Tony has moved all pasta production for his restaurants to the shop, and three extruders now crank out over 100 pounds of pasta per day, six days a week. Of course that means there’s plenty on offer in the shop, including delectable fresh ravioli every Friday. And in a nod to Chinatown, our sister neighborhood to the south, Giovanni also makes pasta for George Chen’s China Live, one of San Francisco’s most celebrated Asian restaurants.*

Not long after Giovanni opened, I stopped in for one of Tony’s diabolical panzerotti. Crispy, chewy and just a little bit over the top, it’s only served on the weekends, and a must-try. While I was there, I had the chance to talk a little shop with Tony himself.

I fancy myself a passable home chef, and somehow we landed on the topic of canned tomatoes. Now, a novice might make the mistake of assuming that only amateurs (and snowbound East-Coasters) use canned tomatoes. While I knew better, my knowledge was limited to San Marzano tomatoes, a top-quality imported Italian variety that’s perfect for a winter sauce.

Well, let’s just say that Tony schooled me on canned tomatoes, pizza, and the complex and hotly contested territory between the two. I learned about 6 in 1, 7/11 and a host of other tomato brands I’d never even heard of. I learned that they all have their place in pizza history and the pizza business, and that some pizzaiolos would sooner hang up their pizza peels than use one over the other. (This is a tasty subject worth digging into, and we’ll be returning to it in a future article).

Looking back, that afternoon may have been the first time I really saw Tony for what he is: a full-on pizza obsessive. Tony talks about tomatoes–and artisanal flours, and obscure pizza styles, and imported ovens, and a host of other things–with the brio of a true fanatic.

And I suppose that’s what makes things work at Tony’s Pizza Napoletana, the Slice House, Capo’s, and all of Tony’s places around the country. Tony Gemignani clearly loves his craft; always the student, he never stops looking for ways to make his product better. With Giovanni, Tony has brought a big, fat slice of that knowledge to the retail marketplace, furthering his mission to transform the way pizza is made, and the way it’s enjoyed by the public.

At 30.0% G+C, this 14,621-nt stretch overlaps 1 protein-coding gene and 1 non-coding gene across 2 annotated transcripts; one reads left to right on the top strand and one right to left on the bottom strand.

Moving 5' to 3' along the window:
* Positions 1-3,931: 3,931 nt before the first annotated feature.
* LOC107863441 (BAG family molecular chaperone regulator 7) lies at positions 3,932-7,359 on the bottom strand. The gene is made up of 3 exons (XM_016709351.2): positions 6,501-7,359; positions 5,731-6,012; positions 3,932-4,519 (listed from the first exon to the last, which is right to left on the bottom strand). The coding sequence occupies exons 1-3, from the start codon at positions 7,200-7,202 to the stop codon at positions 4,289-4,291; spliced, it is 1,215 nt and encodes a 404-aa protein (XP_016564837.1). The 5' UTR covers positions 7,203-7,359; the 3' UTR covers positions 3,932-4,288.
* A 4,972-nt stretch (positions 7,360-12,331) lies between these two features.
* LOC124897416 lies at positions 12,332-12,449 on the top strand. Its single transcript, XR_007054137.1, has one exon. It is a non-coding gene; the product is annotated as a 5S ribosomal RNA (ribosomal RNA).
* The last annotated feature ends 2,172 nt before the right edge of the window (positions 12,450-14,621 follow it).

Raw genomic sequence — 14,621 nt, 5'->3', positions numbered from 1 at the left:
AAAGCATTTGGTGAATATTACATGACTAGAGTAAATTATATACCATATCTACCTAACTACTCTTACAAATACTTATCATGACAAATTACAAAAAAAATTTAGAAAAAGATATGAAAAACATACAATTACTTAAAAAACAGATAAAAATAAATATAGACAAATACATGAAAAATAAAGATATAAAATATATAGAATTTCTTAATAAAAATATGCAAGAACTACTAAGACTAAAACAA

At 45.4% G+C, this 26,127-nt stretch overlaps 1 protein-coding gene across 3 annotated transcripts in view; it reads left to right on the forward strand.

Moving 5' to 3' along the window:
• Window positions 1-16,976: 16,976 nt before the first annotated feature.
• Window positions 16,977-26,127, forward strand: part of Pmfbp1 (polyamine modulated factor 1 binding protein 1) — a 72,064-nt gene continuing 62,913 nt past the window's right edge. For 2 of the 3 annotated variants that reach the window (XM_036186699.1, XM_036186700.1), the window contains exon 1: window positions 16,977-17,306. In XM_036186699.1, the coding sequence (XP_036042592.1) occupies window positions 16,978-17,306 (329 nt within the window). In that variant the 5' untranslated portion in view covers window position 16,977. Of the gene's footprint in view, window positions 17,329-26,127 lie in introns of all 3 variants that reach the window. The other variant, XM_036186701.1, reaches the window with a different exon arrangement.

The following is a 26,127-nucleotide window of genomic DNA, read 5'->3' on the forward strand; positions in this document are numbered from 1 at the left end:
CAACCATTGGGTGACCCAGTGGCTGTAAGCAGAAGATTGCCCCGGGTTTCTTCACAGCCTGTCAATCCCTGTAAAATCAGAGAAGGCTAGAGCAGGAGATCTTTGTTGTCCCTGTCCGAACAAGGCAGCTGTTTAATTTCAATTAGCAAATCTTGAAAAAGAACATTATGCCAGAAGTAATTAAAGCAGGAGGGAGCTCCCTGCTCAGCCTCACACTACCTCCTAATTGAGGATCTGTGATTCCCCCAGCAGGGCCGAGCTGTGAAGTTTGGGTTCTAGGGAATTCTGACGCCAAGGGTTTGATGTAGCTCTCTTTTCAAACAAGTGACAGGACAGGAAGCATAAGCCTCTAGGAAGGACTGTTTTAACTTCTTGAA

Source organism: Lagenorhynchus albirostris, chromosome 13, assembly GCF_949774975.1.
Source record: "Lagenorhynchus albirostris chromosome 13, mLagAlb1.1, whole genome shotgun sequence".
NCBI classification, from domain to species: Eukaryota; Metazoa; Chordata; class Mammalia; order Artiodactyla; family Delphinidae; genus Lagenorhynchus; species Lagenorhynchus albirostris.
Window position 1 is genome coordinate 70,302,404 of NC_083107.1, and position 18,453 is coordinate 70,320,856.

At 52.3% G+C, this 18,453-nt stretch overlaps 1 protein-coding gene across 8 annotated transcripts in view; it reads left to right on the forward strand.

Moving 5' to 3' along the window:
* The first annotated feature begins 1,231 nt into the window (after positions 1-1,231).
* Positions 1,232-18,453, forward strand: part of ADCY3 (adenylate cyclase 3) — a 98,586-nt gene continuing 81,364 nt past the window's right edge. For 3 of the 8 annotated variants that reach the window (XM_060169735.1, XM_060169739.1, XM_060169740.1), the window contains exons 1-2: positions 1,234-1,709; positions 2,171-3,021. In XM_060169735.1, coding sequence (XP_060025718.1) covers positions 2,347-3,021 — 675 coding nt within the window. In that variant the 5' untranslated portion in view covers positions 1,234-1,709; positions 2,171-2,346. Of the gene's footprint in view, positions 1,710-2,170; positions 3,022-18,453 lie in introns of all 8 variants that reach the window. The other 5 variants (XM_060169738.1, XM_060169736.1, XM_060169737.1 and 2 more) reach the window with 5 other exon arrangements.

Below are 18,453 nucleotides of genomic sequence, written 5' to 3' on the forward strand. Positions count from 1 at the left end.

Just swing by Giovanni and see for yourself. Step inside, and you’re soon in shopping mode: a peek in the case reveals some of the most scrumptious-looking focaccia you’ll ever see, strewn with crisp arugula and glistening with olive oil. Freshly extruded pasta hangs in the window, ready for the boil. Nothing seems to have been overlooked here.

It’s difficult to create a retail market that’s as much fun as a restaurant, not to mention one of Tony’s restaurants. But somehow, Giovanni manages to do just that. So whether you’re cooking dinner tonight, or prefer to leave it to the pros, one place has got you covered either way: Giovanni Italian Specialties.

*Note to the trade: Giovanni will provide fresh pasta wholesale to any North Beach establishment. Call or come by the shop to inquire.

The Seven Ovens blog appears in this space twice each month, bringing the stories and details behind Tony Gemignani’s San Francisco pizza school and remarkable group of restaurants to a wider audience. Make sure to bookmark us, and we’ll see you next time, when we’ll be looking at Tony Gemignani’s International School of Pizza.